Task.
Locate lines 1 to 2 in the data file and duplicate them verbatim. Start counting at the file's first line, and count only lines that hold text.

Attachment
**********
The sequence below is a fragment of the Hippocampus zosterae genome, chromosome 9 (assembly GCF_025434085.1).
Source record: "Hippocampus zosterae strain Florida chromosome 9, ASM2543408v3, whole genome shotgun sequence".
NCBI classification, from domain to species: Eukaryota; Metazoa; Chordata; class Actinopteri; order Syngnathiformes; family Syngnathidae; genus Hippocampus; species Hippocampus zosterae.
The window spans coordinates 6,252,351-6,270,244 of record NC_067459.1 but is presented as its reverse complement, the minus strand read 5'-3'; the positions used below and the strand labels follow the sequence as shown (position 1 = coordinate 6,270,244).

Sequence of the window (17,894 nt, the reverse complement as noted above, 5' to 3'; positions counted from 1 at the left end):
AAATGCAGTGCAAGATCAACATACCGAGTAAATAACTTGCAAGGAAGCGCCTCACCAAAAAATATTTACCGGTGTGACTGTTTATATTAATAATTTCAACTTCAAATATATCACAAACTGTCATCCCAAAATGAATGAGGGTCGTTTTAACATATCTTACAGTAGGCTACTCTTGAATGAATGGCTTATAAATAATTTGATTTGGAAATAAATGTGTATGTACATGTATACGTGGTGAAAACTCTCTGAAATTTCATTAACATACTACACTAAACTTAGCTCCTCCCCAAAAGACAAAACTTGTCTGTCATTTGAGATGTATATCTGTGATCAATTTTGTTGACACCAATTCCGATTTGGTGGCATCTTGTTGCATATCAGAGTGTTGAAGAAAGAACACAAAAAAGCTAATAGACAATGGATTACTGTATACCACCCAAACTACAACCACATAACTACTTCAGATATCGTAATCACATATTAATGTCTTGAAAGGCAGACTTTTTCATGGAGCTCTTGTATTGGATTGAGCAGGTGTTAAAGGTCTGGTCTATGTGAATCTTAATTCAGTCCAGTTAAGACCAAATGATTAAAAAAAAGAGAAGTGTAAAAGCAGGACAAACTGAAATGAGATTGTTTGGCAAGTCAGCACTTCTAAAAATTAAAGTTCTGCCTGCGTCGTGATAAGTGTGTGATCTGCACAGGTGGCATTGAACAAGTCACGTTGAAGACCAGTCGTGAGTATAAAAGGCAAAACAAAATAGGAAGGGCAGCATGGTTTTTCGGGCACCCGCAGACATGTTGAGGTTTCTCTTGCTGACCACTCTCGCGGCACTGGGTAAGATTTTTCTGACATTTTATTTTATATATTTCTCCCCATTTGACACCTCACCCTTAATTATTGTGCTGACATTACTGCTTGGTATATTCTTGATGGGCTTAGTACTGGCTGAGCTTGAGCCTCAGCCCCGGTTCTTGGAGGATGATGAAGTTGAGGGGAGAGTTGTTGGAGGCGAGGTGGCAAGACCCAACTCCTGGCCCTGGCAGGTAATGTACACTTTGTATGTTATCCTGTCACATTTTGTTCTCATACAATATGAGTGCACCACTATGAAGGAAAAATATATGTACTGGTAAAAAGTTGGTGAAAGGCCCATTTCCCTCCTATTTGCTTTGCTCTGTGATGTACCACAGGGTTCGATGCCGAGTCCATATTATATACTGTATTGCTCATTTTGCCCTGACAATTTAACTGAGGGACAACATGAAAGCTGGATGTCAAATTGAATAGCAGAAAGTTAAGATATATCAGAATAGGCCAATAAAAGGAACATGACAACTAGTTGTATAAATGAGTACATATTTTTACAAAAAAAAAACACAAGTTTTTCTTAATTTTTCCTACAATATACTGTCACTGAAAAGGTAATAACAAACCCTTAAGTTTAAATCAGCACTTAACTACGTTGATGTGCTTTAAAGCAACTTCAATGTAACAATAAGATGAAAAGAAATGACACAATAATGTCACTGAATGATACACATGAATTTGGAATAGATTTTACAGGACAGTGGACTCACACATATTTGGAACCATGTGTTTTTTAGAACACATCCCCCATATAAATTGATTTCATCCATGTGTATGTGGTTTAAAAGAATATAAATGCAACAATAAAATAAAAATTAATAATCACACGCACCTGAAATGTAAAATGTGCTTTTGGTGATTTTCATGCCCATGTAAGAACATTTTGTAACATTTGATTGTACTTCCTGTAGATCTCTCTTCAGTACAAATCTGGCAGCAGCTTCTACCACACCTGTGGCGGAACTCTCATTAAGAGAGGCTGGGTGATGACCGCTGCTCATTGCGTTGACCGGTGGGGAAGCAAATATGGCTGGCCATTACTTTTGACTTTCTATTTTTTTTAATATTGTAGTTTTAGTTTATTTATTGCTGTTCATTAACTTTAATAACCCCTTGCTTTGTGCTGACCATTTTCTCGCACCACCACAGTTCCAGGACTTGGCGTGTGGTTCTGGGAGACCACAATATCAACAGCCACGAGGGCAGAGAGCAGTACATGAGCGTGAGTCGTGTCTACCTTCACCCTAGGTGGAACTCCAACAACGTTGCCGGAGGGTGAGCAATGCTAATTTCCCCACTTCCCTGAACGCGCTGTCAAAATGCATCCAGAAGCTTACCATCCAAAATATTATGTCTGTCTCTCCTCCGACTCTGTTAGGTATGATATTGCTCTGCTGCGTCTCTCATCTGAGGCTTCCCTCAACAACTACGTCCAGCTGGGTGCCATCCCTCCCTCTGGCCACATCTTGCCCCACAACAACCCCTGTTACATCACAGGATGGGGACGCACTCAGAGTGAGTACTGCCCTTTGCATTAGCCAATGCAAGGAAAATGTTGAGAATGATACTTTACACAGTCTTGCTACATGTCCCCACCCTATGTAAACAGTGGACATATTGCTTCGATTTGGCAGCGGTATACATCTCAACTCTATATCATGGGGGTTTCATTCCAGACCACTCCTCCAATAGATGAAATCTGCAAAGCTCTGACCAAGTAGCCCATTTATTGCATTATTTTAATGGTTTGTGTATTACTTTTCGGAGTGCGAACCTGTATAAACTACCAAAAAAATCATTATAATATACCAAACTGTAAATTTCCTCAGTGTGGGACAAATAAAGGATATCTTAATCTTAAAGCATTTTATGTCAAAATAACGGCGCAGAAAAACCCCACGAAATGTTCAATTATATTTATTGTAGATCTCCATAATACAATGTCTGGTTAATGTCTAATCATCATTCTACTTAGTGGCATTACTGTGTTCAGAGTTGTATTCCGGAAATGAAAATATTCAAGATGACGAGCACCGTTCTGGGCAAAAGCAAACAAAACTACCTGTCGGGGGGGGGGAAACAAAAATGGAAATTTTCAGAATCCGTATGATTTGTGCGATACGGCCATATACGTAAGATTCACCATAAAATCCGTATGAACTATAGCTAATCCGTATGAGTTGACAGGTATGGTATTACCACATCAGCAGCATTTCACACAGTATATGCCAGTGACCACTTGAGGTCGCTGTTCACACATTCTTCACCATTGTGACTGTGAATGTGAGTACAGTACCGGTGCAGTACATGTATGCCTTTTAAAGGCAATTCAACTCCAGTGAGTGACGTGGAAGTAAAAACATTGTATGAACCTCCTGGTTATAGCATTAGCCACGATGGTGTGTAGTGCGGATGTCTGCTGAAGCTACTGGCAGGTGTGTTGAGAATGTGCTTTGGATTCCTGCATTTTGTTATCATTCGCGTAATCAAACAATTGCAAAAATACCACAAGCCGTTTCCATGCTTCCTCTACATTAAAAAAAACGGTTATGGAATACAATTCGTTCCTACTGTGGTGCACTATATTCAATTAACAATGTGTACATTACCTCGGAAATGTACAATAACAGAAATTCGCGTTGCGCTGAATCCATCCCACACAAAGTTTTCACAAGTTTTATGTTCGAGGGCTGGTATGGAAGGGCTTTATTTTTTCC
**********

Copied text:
The sequence below is a fragment of the Hippocampus zosterae genome, chromosome 9 (assembly GCF_025434085.1).
Source record: "Hippocampus zosterae strain Florida chromosome 9, ASM2543408v3, whole genome shotgun sequence".